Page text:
Rules of etiquette we can probably ditch

Still addressing people as sir or madam? As society evolves, so do the rules around social etiquette. Here are some customs you can probably let go.

It’s quickly become known as #swedengate, the hashtag trending after it was revealed online that Swedes don’t feed their guests. 

The comments started first, the memes soon followed and now many of us are standing around wondering “If we’re no longer feeding people in our own homes, what other etiquette rules can we kick to the curb?”

Julie Lamberg-Burnet, founder and CEO of the Sydney School of Protocol, says that while social etiquette, manners and protocols have not changed for centuries, the current landscape certainly has. 

“Perception is the deal-breaker in most situations,” Julie says. 

“How you create a good impression in social and professional situations is what distinguishes you.”

That said, we can probably have a rethink on some of the following classic rules of social etiquette.

Old rule: Shaking hands when meeting people 

Back in the 1990s, Seinfeld’s “I don’t shake” episode caused quite a stir, that famous line entering the vernacular soon after. 

Since the pandemic, it’s just as well, and even Amanda King, founder of Australian Finishing School, says we can greet someone without physical contact. 

“We advise people to use other methods of greeting, such as eye contact, smiling, saying good morning or hello,” Amanda says. 

“It’s important to communicate clearly and politely in a way that is respectful.”

Old rule: Sending a thank you card

It wasn’t all that long ago that an invitation, and certainly, a sentiment expressing gratitude, was sent in hard copy format to someone’s house.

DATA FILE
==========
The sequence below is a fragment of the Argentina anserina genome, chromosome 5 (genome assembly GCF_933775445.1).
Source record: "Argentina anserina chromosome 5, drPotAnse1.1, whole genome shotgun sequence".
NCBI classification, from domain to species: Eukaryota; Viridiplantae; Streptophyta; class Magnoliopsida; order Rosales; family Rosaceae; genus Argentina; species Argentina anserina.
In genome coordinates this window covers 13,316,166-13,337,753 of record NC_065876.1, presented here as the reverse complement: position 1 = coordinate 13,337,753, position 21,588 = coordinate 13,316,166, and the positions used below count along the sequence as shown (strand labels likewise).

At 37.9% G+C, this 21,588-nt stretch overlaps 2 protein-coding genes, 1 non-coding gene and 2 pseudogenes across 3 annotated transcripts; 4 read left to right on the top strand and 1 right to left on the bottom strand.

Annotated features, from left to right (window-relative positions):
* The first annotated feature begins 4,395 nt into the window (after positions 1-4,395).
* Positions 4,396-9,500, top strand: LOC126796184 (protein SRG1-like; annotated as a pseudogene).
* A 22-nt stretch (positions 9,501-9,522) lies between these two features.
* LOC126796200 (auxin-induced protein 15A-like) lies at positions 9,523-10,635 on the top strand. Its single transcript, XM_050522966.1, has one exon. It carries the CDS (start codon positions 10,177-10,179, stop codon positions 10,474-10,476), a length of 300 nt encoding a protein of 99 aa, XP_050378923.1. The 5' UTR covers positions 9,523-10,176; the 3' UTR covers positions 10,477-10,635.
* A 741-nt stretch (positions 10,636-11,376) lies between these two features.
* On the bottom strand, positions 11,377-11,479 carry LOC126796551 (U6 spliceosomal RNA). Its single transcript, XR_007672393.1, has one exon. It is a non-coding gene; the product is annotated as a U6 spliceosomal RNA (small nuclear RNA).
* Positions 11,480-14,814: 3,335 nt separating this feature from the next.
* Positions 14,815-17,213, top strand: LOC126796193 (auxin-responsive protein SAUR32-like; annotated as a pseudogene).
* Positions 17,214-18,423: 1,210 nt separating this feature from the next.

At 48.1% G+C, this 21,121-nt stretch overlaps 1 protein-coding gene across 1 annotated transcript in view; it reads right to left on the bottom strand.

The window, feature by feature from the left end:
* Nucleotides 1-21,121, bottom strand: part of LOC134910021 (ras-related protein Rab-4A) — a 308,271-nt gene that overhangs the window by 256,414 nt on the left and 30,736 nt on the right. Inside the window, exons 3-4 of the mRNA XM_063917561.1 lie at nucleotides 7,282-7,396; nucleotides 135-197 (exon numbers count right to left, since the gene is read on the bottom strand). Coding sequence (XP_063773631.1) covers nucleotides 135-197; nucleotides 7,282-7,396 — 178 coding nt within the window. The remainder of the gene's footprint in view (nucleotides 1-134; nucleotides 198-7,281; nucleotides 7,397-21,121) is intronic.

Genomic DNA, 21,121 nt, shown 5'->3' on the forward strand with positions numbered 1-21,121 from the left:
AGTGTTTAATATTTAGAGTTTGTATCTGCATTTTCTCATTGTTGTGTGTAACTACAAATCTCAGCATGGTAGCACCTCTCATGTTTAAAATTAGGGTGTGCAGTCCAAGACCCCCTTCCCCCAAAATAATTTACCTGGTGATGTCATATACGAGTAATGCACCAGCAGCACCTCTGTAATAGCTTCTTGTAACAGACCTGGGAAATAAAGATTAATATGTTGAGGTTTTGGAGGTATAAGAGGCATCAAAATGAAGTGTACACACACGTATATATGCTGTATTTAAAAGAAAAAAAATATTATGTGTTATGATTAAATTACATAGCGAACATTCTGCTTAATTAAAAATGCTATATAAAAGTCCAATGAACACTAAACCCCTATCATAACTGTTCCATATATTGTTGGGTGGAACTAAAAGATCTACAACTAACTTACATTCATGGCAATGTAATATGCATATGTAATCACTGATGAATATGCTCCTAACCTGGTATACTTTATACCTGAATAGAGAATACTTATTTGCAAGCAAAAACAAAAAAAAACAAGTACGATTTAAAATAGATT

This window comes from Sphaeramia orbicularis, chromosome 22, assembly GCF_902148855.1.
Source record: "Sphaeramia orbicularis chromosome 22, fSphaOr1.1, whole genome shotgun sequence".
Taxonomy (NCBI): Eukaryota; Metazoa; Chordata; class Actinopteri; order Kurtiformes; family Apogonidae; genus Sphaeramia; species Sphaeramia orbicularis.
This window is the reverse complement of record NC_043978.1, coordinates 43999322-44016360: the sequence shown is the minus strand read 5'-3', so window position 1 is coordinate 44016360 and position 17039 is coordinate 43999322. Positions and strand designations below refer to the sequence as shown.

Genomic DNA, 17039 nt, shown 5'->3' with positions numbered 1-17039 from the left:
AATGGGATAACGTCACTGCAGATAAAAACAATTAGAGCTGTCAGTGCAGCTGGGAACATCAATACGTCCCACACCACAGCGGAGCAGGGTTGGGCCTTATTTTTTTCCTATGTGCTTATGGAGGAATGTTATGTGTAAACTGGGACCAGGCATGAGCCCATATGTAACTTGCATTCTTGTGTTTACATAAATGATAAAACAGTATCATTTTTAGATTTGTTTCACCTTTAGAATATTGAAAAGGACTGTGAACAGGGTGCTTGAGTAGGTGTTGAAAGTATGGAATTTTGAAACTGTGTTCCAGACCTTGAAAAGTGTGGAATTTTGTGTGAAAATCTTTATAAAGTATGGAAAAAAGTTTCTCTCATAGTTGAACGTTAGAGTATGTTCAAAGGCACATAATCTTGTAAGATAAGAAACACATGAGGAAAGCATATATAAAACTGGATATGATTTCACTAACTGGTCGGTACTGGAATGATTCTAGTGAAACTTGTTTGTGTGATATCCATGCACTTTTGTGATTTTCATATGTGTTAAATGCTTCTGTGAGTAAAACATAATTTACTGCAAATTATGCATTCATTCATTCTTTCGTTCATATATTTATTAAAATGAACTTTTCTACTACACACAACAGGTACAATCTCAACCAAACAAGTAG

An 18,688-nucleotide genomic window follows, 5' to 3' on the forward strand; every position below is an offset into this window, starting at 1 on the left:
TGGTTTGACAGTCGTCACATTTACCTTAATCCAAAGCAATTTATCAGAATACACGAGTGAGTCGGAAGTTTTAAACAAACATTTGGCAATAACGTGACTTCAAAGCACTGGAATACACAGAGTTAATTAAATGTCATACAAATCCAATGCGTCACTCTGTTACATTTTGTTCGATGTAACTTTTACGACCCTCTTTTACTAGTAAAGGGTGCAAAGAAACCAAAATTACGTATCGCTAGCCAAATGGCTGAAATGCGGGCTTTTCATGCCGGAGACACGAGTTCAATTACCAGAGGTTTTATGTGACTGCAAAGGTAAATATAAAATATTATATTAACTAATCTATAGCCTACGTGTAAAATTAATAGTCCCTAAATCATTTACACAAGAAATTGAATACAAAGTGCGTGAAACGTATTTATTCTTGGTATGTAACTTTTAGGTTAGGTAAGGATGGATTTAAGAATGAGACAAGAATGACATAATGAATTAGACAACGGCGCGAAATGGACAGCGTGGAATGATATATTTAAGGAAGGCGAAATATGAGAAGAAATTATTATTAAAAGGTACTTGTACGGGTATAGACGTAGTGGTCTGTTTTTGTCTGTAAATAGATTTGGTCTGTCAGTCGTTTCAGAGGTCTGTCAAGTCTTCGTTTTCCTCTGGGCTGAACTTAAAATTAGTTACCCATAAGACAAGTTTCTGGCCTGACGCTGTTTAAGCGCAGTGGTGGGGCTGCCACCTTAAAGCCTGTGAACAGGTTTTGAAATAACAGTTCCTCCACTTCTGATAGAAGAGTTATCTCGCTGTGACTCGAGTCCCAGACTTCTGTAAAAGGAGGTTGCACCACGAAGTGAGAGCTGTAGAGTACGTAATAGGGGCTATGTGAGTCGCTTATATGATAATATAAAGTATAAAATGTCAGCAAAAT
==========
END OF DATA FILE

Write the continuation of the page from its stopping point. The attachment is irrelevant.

While a written note never goes out of style, Julie concedes it’s more of an exception today. 

“There is still an opportunity to create a positive impression depending on the situation,” she says. Sending an email, text or calling is considered okay, what’s more important is the sentiment behind your communication. 

Old rule: the man must pay for the meal

Remember the days of men opening car doors or standing to greet a lady? 

Pity the man who tries to kiss the hand of a woman he’s just met. 

Obviously, these are all out, and so too is the antiquated idea that men are obligated to pay for meals on dates. 

According to the Emily Post Institute, the rule is that whoever does the inviting pays for the meal. 

It is also acceptable to go halves. 

Old rule: Addressing people as Sir or Madam

As little as five years ago, a cover letter wasn’t a cover letter unless it kicked off with ‘Dear Sir or Madam’, but it is no longer appropriate to assume gender when writing to someone, says Julie. 

“If you cannot find a name, either use the title of their position (such as manager customer service) or “To Whom It May Concern.”

Old rule: Dressing up at the office

After two years of being housebound in trackies, many of us have bid farewell to heels and elaborate dresses. 

As we continue our staggered return to the office, there’s no need to pick up – sartorially – where we left off in 2019, with many executive business coaches reporting acceptance of a more casual approach to dressing. 

That doesn’t mean, of course, that you should start attending meetings in a hoodie. 

“If a dress code has not been made clear, it’s best to find out what others will be wearing if this is possible,” Amanda says. 

“I personally would rather feel overdressed than underdressed.”

Written by Dilvin Yasa.